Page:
Bernstein said his restaurants have evolved to offer more health-conscious menu items as consumer demand skyrockets. Bernstein still remembers the only menu item ever named after him at Bongo Java on Belmont in the early 1990s — a bologna and cheese sandwich on white bread called Bongo Bob’s Ethnic Plate.
Today at Bongo Java customers can find a hummus plate, salmon plate, root vegetable tacos, a house salad and a turkey sandwich on wheat.
“It’s come a long way. People are eating more and more vegetarian options and we get more and more emails about what’s gluten-free. More people are concerned about what they’re eating,” Bernstein said.
Cost is still a challenge for restaurateurs because buying organic produce, exotic superfoods and local dairy and meats can be expensive. Many small farmers don’t have the resources to make produce deliveries directly to restaurant customers. That’s where companies like Nashville Grown, a nonprofit farm distribution company, work to provide a solution.
Ian Navarro, marketing director at food distributor Creation Gardens, said prices have decreased for organic produce as it becomes more commonplace, but still, many restaurant operators can’t afford it.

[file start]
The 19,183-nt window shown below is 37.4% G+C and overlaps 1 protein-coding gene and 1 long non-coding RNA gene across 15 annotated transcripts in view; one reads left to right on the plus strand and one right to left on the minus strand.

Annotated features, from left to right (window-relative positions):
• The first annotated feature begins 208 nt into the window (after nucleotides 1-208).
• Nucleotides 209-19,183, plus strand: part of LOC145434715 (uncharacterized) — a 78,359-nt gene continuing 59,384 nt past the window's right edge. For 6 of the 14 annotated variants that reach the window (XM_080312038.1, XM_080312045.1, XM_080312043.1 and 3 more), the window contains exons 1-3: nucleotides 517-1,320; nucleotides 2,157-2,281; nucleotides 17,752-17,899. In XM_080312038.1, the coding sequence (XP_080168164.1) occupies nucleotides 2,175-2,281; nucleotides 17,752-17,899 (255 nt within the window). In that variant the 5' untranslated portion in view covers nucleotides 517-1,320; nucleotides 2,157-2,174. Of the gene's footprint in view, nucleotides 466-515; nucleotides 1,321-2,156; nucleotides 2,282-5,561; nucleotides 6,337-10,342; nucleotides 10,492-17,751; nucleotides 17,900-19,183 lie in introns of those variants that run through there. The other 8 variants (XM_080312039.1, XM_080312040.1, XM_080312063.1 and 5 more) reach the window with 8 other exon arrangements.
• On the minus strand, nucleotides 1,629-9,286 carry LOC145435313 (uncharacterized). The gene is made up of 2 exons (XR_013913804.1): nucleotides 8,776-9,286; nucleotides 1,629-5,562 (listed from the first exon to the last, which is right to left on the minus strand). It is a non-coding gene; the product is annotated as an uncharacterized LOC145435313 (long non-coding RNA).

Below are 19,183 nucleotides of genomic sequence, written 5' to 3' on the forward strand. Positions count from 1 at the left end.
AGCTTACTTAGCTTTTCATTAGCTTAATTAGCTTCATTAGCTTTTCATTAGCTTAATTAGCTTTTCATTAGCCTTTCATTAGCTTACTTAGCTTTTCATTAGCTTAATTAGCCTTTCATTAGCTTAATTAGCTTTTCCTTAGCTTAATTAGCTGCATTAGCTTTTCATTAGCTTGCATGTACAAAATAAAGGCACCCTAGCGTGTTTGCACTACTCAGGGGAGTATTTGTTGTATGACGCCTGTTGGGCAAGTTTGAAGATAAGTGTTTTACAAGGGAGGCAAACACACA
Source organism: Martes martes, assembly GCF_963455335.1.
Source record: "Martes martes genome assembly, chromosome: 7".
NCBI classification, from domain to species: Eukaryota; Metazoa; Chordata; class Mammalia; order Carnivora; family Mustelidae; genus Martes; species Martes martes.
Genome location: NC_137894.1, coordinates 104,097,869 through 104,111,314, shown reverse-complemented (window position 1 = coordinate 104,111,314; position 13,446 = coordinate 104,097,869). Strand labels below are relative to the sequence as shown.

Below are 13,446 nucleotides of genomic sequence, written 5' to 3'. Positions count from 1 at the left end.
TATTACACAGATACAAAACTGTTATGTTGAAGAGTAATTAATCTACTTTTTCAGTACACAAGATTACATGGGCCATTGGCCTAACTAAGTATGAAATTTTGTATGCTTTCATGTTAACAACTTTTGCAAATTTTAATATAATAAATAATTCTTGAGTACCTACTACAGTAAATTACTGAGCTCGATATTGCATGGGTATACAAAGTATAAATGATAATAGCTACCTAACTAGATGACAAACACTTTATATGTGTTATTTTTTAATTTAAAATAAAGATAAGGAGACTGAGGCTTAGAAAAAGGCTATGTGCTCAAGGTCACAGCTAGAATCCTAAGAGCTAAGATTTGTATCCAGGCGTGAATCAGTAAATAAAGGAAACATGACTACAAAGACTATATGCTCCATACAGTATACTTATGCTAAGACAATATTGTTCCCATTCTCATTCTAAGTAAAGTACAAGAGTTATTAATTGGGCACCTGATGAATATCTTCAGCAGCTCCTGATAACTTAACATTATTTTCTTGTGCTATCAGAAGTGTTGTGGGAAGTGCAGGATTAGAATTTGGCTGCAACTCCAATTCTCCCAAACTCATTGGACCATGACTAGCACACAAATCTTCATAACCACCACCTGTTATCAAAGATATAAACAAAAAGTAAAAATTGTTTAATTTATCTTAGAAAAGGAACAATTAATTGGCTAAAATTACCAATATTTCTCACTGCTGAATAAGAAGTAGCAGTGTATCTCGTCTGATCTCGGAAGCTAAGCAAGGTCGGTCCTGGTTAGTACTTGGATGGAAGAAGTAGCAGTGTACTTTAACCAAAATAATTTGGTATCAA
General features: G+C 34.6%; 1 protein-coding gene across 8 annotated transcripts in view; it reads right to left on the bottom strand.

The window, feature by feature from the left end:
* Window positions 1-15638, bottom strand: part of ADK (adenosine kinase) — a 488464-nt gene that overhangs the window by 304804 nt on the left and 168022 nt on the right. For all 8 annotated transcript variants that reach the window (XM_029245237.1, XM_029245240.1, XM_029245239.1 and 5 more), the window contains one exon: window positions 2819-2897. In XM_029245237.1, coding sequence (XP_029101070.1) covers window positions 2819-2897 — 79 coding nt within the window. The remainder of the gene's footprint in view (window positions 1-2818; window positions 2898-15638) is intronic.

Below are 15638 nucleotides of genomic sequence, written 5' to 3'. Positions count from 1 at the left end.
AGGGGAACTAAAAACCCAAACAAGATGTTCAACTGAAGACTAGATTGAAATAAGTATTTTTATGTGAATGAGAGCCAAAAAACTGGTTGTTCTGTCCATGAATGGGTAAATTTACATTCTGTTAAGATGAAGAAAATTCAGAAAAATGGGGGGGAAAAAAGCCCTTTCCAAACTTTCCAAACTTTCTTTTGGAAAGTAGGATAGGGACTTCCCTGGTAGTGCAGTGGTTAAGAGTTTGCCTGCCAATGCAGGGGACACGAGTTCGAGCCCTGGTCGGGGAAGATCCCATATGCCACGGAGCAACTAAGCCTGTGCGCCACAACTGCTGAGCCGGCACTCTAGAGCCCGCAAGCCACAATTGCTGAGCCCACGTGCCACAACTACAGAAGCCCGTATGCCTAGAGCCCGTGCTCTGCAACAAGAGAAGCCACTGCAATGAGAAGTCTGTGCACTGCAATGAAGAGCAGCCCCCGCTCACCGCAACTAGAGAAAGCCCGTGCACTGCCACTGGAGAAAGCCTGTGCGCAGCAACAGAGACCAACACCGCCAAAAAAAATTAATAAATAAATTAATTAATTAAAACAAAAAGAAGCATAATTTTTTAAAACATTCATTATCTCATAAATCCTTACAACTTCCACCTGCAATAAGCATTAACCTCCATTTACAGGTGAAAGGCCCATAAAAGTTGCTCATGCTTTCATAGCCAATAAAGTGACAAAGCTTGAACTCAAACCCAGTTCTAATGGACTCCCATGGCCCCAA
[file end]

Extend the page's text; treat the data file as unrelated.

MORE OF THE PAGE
“Some people can’t make it work in the numbers to offer organic or free-range or grass-fed options, but we’re definitely hearing more and more interest almost every day from someone wanting grass-fed or something organic. When you look at the past five years, it’s night and day,” Navarro said.
Owner Celeste Krenz said Urban Juicer doesn’t serve strictly organic juices because the juicery would have to charge consumers more to make it work financially. Each juice is packed with two and a half pounds of produce.
But she said prices for local produce, health foods and exotic superfoods have dropped since she opened her first juicery in 2011. She stopped serving wheat grass for a while because it was hard to find and very expensive.
“Now we get our wheat grass and it’s super fresh, organic and we get it at a great price. We used to have to work really hard to get amazing produce and now we have access to all kinds of exotic produce right here. There are so many restaurants buying it, so many which are farm to table, so that it’s really accessible and really affordable,” Krenz said.
Jennifer Masley’s goal for her upcoming Sylvan Park eatery EiO & The Hive is to change the perception that nutritious food lacks flavor. EiO stands for “everything is organic,” and The Hive is a reference to community and the critical role bees play in the food system. Masley is committed to locally grown food, and education is an important component of her business.
“Our goal is to help people understand that it’s in the creativity of the food — it’s combining the right flavors that gives you the feeling of satisfaction and the healthy part of it is just the bonus,” Masley said.